Before I knew it, he grabbed my foot and starting massaging it while saying, “Really? I’ll massage your feet.”
I was in shock while at the same time flattered by the attention. I can’t explain the emotions I had. I was caught off guard and immediately confused. I knew it was wrong, but the feelings that churned inside me filled a gaping emotional hole I didn’t realize was present.
Just moments after he grabbed my foot, one of the kids suddenly came back into the living room. Chad chuckled as he let go of my foot. The seed of an emotional affair was planted firmly in my heart. I felt stuck but sadly allowed the unfamiliar feelings of being looked after linger instead of rebuking them as another man—not my husband—was generating them.
What started with a simple flirtatious comment, “You know, I’ve always had a crush on you,” turned into an affair with zero boundaries. A quick comment, a friend request invite on social media, liking a post with a sweet emoji message, flattering talk, etc. is all the enemy needs to wedge his foot into a marriage to drive division and destruction.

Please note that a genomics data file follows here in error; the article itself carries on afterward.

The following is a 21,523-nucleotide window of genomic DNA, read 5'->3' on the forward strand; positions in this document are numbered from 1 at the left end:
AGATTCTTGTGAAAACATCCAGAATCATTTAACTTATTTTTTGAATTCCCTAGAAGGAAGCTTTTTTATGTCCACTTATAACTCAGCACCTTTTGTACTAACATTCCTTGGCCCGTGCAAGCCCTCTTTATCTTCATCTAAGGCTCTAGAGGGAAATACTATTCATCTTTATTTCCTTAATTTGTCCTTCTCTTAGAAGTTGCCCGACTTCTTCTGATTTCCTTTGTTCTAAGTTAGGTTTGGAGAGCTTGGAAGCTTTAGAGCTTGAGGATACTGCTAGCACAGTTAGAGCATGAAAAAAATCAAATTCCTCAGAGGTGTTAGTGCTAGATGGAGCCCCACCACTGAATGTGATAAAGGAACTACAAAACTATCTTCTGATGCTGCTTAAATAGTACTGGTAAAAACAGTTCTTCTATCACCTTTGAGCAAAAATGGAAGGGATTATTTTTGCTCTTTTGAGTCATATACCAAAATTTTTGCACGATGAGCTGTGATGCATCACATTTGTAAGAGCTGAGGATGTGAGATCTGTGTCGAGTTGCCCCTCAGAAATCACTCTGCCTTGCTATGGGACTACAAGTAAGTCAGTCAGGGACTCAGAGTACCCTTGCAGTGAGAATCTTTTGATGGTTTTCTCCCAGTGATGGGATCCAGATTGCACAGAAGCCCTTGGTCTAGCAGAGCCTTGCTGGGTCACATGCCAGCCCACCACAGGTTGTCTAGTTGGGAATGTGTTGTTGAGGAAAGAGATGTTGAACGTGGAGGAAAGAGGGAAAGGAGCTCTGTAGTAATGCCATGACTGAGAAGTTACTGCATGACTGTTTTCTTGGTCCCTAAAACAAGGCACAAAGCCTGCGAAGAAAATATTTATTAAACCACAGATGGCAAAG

It Doesn’t Always Start With Sex
One of the biggest misunderstandings about affairs is that they begin with sex. More times than not, an affair happens when one of the couples lets their guard down and allows a seemingly innocent gesture or flattering comment linger in their thought-life. Often such happenings are reciprocated, even naively so, and an attraction type of emotion is generated and felt by someone other than their mate. What is very unfortunate is that this behavior is far too common for many couples.
1 Peter 5: 8 charges us to stay alert as our enemy, the devil prowls around like a roaring lion, looking for someone to devour (paraphrased). This is especially true for married couples.